The name Joe in itself I've always believed to be taken from'Average Joe' which his character is no one seems to know who he is and would consider him just another normal drifter. I'm sure you can come to the conclusion of 'Blondie' as a nickname by yourselves. The link between AFOD, FAFDM and GBU all rests on that ending where Blondie dons the poncho and as said above you see the character work up his outfit in the film to what his classic look is throughout and if you think about it the poncho isn't all that crosses over the films, the sheepskin jacket and shirt do as well in fact the whole costume does I can't be sure but if they are all different characters why the exact same choice of clothes which brings me onto his revolver.

It is the same revolver throughout which further proves they must be the same person given the characters mystery and general interaction with people it is obvious he is a bounty hunter and a drifter so he won't stick around too long in one place. Therefore he won't get to know people that well which means he wouldn't leave it to anyone in the event of his death and what are the chances that the person who kills him is going to steal his gun and all his clothes and masquerade as him. Given his occupation it is more likely he would be killed if the characters are indeed different and that would be the only way the character would pass on his belongings. Also if he wasn't the same guy what would be the point of casting Clint Eastwood in all three.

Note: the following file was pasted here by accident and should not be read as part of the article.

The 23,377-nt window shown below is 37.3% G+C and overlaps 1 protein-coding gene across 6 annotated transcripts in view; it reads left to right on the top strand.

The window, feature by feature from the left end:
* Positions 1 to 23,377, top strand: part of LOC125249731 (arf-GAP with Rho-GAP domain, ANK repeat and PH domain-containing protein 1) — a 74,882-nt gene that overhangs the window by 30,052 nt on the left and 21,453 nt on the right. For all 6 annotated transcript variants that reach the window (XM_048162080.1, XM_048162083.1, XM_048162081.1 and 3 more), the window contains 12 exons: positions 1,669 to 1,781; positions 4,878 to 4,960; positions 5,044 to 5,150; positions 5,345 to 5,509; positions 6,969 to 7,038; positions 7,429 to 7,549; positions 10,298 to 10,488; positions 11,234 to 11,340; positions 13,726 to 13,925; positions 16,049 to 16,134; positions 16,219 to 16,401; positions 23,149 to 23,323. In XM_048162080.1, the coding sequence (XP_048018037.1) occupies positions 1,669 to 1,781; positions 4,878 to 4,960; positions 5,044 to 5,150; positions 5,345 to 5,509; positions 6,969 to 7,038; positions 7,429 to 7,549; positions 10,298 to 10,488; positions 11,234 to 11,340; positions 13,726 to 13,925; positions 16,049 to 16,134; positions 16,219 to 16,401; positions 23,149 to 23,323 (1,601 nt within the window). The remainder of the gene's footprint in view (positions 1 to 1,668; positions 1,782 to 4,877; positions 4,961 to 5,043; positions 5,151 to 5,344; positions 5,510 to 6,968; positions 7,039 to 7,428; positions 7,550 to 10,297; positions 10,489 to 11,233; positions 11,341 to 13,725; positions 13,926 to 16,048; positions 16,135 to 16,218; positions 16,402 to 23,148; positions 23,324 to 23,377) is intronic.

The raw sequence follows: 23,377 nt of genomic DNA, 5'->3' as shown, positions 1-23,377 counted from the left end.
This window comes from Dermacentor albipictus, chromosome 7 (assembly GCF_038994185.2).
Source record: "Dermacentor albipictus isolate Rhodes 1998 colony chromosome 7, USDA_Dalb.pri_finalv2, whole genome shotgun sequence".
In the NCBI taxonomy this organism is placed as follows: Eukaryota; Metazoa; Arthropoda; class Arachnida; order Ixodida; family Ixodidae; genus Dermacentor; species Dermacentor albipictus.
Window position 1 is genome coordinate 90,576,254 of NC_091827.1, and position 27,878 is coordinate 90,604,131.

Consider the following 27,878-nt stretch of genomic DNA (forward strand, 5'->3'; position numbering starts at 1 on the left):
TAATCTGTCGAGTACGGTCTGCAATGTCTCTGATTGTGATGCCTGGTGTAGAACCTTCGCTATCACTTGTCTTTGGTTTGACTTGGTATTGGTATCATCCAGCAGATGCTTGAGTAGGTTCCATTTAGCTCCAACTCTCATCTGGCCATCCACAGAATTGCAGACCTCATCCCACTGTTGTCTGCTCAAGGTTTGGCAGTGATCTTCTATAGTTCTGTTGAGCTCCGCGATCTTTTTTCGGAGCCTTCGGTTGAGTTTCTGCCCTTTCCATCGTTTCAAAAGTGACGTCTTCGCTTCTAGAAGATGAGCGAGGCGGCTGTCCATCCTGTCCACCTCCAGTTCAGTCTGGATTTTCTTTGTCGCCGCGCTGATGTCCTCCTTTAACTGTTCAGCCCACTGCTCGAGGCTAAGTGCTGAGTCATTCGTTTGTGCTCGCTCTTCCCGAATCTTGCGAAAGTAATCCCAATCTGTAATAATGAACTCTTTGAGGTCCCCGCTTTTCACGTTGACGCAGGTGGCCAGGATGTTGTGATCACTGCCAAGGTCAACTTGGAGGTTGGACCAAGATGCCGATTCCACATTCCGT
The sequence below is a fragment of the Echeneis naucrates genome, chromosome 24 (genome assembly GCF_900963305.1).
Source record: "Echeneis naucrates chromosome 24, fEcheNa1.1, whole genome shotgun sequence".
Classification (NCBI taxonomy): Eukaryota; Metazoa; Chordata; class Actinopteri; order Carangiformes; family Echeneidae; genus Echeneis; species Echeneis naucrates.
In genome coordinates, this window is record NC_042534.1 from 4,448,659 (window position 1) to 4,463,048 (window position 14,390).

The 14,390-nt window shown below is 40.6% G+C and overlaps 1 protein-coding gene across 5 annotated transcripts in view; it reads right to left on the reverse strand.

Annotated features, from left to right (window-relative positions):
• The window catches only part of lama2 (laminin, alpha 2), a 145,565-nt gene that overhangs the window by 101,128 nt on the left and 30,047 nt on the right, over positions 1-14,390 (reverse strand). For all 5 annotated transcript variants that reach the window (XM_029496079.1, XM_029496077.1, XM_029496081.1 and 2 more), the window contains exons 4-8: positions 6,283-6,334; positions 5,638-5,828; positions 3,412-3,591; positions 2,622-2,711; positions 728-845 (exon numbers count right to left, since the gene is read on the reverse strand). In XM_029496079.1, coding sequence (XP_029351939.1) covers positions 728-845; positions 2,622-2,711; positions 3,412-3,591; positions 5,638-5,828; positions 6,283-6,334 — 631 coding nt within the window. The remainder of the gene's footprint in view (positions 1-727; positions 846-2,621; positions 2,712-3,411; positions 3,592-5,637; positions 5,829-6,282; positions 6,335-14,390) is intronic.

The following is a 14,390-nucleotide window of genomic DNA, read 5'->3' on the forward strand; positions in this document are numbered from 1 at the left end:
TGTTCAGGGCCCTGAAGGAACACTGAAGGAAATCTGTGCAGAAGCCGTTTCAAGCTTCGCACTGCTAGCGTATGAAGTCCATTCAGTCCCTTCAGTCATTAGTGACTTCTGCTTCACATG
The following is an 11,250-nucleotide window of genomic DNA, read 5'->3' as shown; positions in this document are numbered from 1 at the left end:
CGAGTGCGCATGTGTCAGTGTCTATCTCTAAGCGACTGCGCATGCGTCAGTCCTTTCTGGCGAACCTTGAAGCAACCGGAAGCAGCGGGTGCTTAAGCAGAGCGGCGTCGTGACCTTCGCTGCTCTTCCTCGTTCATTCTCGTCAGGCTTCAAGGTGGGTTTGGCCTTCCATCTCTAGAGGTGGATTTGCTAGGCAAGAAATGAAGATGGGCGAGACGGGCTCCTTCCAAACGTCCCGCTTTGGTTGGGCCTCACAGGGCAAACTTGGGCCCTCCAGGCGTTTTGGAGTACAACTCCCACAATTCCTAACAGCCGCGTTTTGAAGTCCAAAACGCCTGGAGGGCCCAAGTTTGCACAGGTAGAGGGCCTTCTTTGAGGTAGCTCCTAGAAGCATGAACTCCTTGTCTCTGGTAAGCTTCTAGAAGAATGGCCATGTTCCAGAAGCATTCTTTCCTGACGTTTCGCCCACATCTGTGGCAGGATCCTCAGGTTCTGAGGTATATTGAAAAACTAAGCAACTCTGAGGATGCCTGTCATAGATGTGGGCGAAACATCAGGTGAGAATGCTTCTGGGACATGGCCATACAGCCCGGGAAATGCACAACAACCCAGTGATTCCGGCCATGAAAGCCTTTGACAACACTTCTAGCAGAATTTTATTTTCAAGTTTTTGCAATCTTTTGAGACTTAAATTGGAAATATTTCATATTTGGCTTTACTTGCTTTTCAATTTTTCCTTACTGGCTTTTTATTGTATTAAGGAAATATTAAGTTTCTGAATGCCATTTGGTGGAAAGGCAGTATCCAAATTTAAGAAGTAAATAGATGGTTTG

I mean yes, Gian Maria Volonte and Lee Van Cleef play two different characters but their characters are vastly different. Gian's though both in charge of gangs are different due to their deaths and the amount of backstory revealed surrounding El Indio as well as their choice of outfit and the two characters possessing two different names that of Ramon and El Indio and being very different personality wise let alone the fact FAFDM follows on from AFOD. Lee Van Cleef on the other hand has a more obvious difference between his characters. Angel Eyes is cold hearted and doesn't care who he kills in order to achieve his objectives he exploits situations to his advantage including being a part of the Union Army his focus is purely on the money and as he attempted to rid himself of Tuco I doubt he would have let Blondie get that far after they found the grave. Colonel Mortimer on the other hand is out for revenge which Manco sympathises with to a point, allowing Mortimer to kill El Indio while he collects the bounty, if they were related I think Mortimer would have taken the money as well. On top of that Van Cleef's character in GBU is killed and if it is a prequel to AFOD then its obvious they are unrelated. If Clint was playing a different character each time there should be greater differences in character between each version they should dress differently own different weapons and have different personalities but all that remains fairly consistent across the films.

I read in previous comments that the fact Blondie is willing to team up with both Tuco and Angel Eyes in the film is something that would not sit well with Joe in AFOD, don't forget Blondie kills Angel Eyes and abandons Tuco twice. The first time in the middle of nowhere, in effect the middle of a desert and doesn't appear to care what happens to Tuco. Again Blondie abandons Tuco at the end when he shoots the rope he has hung Tuco from while he leaves with his share, he leaves Tuco alive, but to be fair he did help Blondie recover the money and was useful in distracting Angel Eyes during the final duel but nevertheless Blondie leaves Tuco's hands bound in territory where there is both high concentrations of Union and Confederate troops with a lot of money so Tuco isn't left in the best of spots at the end of the film.